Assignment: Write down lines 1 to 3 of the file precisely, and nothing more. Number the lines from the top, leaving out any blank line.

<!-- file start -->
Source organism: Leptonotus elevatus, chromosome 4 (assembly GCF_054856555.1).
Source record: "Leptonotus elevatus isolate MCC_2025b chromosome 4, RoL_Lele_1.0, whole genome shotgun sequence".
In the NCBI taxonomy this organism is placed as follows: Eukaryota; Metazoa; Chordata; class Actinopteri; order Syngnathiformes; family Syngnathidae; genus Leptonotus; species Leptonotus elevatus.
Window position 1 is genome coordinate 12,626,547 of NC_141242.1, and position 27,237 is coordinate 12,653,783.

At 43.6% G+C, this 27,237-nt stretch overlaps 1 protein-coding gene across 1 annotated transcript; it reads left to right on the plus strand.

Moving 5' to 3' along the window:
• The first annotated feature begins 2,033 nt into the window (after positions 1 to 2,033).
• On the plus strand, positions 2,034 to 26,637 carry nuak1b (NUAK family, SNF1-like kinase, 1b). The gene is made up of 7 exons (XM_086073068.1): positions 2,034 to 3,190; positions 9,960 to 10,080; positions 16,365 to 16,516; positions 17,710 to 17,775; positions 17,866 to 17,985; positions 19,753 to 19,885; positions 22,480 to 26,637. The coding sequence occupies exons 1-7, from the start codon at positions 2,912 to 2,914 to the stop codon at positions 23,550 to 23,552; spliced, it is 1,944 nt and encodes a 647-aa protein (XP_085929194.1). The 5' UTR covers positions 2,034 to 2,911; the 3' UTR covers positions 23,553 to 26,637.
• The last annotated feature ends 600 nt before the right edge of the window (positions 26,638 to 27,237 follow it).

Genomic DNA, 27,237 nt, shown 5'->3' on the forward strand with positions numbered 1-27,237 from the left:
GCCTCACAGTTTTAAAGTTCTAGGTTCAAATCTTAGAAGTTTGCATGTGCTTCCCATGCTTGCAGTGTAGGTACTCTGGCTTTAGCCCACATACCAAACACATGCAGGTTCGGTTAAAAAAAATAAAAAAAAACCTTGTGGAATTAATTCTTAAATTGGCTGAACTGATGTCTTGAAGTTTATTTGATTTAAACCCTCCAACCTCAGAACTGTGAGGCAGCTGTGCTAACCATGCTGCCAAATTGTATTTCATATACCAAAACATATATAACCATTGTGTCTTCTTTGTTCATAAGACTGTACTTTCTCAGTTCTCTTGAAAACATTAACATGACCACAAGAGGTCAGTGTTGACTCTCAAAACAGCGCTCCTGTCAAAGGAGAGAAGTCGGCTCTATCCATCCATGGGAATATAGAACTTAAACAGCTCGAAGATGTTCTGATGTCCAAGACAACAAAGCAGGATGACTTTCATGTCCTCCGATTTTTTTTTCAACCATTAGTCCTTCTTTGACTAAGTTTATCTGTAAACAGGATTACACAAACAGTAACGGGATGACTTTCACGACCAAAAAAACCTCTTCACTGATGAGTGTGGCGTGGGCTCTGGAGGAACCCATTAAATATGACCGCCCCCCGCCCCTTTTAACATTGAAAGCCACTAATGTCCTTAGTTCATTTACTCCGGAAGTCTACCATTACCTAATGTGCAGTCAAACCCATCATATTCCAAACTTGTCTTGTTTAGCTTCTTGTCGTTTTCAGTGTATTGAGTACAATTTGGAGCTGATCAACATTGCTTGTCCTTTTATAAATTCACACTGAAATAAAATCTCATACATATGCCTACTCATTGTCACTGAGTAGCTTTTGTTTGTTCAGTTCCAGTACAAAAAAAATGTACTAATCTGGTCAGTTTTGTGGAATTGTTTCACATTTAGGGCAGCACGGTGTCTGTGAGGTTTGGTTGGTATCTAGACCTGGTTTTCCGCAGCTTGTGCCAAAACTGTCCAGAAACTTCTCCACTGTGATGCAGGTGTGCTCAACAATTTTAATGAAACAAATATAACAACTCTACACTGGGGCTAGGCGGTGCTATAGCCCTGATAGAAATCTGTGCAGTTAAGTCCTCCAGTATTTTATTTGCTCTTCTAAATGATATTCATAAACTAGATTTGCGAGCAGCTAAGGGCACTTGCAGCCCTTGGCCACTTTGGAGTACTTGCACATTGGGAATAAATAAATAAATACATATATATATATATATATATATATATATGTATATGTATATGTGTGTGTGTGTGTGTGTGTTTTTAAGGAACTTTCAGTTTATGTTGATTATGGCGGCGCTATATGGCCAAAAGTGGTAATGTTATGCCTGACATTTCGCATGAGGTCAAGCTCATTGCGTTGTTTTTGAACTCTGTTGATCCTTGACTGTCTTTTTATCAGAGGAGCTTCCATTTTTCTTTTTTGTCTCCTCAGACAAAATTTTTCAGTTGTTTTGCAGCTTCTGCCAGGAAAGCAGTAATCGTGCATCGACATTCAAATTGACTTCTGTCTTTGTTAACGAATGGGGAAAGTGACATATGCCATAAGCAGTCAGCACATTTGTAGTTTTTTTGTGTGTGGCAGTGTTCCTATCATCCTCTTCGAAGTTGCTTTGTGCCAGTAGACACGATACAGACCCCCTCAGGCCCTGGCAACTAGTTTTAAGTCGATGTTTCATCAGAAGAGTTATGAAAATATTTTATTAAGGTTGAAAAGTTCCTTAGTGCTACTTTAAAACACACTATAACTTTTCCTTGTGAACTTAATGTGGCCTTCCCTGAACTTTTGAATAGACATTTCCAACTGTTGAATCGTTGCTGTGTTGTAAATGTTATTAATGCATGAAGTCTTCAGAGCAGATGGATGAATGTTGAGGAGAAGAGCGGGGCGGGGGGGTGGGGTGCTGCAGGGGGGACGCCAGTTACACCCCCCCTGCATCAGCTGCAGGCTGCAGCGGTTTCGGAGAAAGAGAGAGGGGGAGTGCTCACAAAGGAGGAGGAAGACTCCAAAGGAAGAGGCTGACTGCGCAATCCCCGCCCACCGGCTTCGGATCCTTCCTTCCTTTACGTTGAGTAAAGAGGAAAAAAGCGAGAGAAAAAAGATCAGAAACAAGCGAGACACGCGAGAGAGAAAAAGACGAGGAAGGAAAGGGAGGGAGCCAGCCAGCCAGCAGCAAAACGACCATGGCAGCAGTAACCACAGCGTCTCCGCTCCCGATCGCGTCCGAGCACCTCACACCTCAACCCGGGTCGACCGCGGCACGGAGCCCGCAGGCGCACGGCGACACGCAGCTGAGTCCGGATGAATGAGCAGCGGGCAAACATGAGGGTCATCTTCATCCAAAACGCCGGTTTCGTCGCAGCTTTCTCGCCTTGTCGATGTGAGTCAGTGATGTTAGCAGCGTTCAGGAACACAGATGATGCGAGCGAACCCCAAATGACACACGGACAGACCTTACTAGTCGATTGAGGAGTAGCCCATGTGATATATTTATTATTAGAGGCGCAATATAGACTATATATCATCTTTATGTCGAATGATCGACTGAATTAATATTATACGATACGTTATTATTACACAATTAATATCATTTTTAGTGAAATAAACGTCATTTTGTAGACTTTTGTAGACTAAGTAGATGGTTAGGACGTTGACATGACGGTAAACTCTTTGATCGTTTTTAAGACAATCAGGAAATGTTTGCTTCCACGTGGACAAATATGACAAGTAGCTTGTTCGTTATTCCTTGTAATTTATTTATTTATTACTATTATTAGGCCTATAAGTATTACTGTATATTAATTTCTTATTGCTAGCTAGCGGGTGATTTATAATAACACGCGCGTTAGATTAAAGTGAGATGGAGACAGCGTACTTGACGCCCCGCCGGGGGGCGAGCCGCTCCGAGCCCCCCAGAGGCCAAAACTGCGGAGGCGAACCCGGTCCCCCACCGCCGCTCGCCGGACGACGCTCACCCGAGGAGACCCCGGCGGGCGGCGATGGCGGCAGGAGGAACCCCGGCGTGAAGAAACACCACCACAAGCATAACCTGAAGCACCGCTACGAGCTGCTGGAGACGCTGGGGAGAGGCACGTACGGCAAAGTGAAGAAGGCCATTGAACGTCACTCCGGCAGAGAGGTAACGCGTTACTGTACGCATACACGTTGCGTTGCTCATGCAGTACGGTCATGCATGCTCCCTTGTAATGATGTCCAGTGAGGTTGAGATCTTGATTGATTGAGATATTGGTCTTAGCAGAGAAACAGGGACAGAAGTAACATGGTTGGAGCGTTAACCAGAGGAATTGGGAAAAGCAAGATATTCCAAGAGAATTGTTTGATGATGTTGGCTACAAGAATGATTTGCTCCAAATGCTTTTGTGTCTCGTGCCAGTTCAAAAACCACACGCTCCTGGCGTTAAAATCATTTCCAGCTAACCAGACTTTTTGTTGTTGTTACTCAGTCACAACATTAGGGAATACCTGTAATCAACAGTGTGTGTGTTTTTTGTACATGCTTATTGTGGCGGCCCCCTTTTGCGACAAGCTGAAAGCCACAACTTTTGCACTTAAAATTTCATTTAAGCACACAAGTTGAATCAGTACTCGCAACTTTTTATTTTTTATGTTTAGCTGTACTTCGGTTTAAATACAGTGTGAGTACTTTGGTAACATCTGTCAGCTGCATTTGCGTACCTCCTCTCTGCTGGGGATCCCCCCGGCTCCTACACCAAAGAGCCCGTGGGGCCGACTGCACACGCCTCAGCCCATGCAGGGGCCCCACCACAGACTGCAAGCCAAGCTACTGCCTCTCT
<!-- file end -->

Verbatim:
Source organism: Leptonotus elevatus, chromosome 4 (assembly GCF_054856555.1).
Source record: "Leptonotus elevatus isolate MCC_2025b chromosome 4, RoL_Lele_1.0, whole genome shotgun sequence".
In the NCBI taxonomy this organism is placed as follows: Eukaryota; Metazoa; Chordata; class Actinopteri; order Syngnathiformes; family Syngnathidae; genus Leptonotus; species Leptonotus elevatus.